- Article 312 – All India Services
- Article 312 empowers the Parliament to create new all India services common to the Union and the States, if the Rajya Sabha passes such a resolution by a special majority (2/3rd of the present and voting).
- The IAS, IPS, IFoS are deemed to be created by the Parliament under the provisions of this article.
Appointments in the Government of India are made by the President on the recommendation of the Appointments Committee of the Cabinet – for posts of the rank of Joint Secretary and above, or on the recommendation of the Civil Services Board – for posts below the rank of Joint Secretary.
Appointments in the State governments are made by the Governor on recommendation of the respective State’s Appointments Committee (consisting of the Chief Minister), or the State Civil Services Board.
Hierarchy in the civil services
The Cabinet Secretary is the highest ranking civil servant. He is also the ex-officio chairman of the Civil Services Board which determines the appointments below the rank of Joint Secretary in the union government. He is the chief of Indian Administrative Service, and is head of all civil services under the rules of business of the Government of India.
At the State level, the Chief Secretary is the administrative head of the State government and is the ex-officio chairman of respective State Civil Service Board.
In Union Territories other than Delhi and Puducherry, there is no Chief Secretary, but the Adviser to the Administrator – who is appointed by the Union Government. In Delhi and Puducherry, the Chief Secretary is appointed by the Lieutenant Governor in consultation with the Chief Minister.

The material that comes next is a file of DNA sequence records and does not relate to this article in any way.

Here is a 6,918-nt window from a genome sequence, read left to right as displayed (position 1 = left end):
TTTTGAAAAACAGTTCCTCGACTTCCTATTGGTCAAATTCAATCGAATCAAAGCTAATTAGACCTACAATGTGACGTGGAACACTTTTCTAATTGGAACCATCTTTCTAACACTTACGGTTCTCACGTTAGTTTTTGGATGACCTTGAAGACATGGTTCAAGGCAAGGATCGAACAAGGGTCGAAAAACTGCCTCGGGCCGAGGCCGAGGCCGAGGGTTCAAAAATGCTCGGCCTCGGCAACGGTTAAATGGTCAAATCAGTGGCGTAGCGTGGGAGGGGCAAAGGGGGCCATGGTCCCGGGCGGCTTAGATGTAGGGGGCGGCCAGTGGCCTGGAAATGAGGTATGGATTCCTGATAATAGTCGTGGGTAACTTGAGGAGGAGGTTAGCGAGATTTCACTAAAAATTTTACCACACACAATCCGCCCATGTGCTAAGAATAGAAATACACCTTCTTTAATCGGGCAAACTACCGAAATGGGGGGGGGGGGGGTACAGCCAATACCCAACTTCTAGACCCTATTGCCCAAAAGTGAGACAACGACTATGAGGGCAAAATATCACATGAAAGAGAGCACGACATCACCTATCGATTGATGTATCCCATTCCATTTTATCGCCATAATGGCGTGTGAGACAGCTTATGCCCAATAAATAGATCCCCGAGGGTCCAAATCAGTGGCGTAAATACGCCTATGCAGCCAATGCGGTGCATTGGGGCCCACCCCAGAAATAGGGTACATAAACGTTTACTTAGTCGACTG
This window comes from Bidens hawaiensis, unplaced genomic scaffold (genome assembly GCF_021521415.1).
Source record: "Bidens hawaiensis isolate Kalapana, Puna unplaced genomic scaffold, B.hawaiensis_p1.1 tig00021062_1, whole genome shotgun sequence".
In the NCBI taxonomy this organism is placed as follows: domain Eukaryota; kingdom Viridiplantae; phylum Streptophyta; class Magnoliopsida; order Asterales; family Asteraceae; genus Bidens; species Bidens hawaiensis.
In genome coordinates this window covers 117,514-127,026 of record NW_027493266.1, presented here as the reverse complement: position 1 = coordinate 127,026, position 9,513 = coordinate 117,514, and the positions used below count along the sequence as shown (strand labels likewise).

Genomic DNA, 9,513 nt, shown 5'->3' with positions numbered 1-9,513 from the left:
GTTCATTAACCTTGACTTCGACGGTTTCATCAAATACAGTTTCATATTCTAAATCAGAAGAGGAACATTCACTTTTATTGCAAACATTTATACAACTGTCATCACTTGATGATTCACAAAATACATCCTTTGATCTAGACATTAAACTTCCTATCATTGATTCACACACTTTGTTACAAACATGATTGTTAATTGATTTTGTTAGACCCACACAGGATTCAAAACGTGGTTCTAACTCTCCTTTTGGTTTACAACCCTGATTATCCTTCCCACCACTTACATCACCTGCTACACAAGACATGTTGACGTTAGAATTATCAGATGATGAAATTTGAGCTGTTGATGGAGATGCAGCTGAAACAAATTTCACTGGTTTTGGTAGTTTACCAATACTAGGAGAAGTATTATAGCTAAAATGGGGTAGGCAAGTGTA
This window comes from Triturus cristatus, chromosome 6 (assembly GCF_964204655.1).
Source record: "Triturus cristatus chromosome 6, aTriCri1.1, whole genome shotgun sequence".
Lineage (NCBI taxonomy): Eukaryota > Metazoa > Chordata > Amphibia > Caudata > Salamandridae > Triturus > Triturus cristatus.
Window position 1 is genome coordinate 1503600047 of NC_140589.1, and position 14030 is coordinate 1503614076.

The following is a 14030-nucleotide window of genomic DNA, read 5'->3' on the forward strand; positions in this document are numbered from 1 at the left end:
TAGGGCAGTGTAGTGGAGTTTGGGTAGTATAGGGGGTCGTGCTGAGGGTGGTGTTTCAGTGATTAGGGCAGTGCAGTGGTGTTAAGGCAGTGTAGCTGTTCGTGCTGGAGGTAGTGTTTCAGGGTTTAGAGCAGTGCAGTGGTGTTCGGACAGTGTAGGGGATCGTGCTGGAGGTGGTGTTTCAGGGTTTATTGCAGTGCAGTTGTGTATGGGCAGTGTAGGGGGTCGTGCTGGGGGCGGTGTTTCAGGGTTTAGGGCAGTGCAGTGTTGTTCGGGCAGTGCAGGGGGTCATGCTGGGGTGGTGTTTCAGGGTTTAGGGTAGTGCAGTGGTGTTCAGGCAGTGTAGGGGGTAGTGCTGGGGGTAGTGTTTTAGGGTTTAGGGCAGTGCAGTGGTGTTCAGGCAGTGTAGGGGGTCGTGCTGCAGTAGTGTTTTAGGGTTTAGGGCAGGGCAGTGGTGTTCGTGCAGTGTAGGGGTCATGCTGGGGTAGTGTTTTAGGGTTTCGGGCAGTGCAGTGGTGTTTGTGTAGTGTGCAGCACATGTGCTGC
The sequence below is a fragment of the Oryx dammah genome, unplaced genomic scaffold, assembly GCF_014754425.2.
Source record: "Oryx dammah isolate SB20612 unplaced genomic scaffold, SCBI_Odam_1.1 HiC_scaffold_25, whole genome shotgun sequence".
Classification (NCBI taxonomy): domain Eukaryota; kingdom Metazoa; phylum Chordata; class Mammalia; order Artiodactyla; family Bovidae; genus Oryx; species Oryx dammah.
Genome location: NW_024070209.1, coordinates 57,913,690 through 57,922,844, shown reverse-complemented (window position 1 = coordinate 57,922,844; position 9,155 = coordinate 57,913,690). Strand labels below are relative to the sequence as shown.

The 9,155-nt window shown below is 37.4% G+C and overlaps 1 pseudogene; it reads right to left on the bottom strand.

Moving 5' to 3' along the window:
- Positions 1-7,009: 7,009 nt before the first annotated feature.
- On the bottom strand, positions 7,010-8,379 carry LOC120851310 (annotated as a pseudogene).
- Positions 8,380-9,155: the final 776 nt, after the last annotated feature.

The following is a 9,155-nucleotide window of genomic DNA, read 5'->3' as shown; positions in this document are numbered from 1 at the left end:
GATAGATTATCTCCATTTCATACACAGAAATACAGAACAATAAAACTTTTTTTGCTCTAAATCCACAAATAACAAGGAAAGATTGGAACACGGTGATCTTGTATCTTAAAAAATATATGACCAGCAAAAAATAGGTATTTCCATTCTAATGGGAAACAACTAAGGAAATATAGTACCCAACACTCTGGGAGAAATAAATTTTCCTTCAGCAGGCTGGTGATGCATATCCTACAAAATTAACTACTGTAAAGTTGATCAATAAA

Issues related to the Civil Services:
- Corruption: A 2012 paper by the Ministry of Personnel stated that “corruption is prevalent at all levels in civil services and it is institutionalised”.
- Administrative inefficiencies.
- Political meddling.
- Lack of Expertise: Even though the civil servants come from a wide variety of backgrounds and maneuver political pressures with great skill, they are mostly generalists. Their expertise is in generalism. The government is increasingly looking for talent from outside the civil services to fill posts which require high specialisation- such as in finance and industry. For this, the government is testing new methods of recruitment such as Lateral Entry and short term contractual employment.
Civil Service Reforms
- In 2012, All India Services rules were amended to allow early retirement of incompetent, inefficient and unproductive All India Service officers is they have completed 15 years of service.
- In 2013, the Supreme Court ordered both the central government and the State governments to ensure fixed tenures to civil servants. The court also asked senior bureaucrats to write down the oral instructions from politicians so that a record would be kept of all the decisions. This was in similar lines to Supreme Court’s 2006 police reforms guidelines.